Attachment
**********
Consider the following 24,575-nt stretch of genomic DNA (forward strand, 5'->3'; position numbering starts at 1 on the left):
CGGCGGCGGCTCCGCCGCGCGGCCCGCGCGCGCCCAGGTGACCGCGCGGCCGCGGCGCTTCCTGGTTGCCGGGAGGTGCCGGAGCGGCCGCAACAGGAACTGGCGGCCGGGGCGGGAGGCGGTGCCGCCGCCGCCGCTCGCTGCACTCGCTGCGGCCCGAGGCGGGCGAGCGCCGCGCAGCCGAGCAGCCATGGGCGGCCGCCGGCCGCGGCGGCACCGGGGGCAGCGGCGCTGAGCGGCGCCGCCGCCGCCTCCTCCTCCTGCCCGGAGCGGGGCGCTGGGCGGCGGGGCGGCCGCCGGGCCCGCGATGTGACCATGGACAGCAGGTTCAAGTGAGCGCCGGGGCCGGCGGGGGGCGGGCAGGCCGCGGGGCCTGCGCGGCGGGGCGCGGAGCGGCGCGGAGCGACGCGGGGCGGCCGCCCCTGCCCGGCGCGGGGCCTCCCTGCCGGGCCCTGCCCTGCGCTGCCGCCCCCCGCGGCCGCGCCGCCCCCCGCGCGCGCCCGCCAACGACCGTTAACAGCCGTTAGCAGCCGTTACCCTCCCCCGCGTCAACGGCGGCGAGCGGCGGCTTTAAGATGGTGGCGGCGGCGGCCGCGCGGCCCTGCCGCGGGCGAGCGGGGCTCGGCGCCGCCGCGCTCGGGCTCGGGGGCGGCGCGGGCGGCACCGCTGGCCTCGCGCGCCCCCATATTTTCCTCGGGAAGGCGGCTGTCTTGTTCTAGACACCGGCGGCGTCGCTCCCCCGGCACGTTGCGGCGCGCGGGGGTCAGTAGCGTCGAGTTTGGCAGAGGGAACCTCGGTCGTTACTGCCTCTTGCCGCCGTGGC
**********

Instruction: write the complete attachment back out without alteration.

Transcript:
Consider the following 24,575-nt stretch of genomic DNA (forward strand, 5'->3'; position numbering starts at 1 on the left):
CGGCGGCGGCTCCGCCGCGCGGCCCGCGCGCGCCCAGGTGACCGCGCGGCCGCGGCGCTTCCTGGTTGCCGGGAGGTGCCGGAGCGGCCGCAACAGGAACTGGCGGCCGGGGCGGGAGGCGGTGCCGCCGCCGCCGCTCGCTGCACTCGCTGCGGCCCGAGGCGGGCGAGCGCCGCGCAGCCGAGCAGCCATGGGCGGCCGCCGGCCGCGGCGGCACCGGGGGCAGCGGCGCTGAGCGGCGCCGCCGCCGCCTCCTCCTCCTGCCCGGAGCGGGGCGCTGGGCGGCGGGGCGGCCGCCGGGCCCGCGATGTGACCATGGACAGCAGGTTCAAGTGAGCGCCGGGGCCGGCGGGGGGCGGGCAGGCCGCGGGGCCTGCGCGGCGGGGCGCGGAGCGGCGCGGAGCGACGCGGGGCGGCCGCCCCTGCCCGGCGCGGGGCCTCCCTGCCGGGCCCTGCCCTGCGCTGCCGCCCCCCGCGGCCGCGCCGCCCCCCGCGCGCGCCCGCCAACGACCGTTAACAGCCGTTAGCAGCCGTTACCCTCCCCCGCGTCAACGGCGGCGAGCGGCGGCTTTAAGATGGTGGCGGCGGCGGCCGCGCGGCCCTGCCGCGGGCGAGCGGGGCTCGGCGCCGCCGCGCTCGGGCTCGGGGGCGGCGCGGGCGGCACCGCTGGCCTCGCGCGCCCCCATATTTTCCTCGGGAAGGCGGCTGTCTTGTTCTAGACACCGGCGGCGTCGCTCCCCCGGCACGTTGCGGCGCGCGGGGGTCAGTAGCGTCGAGTTTGGCAGAGGGAACCTCGGTCGTTACTGCCTCTTGCCGCCGTGGC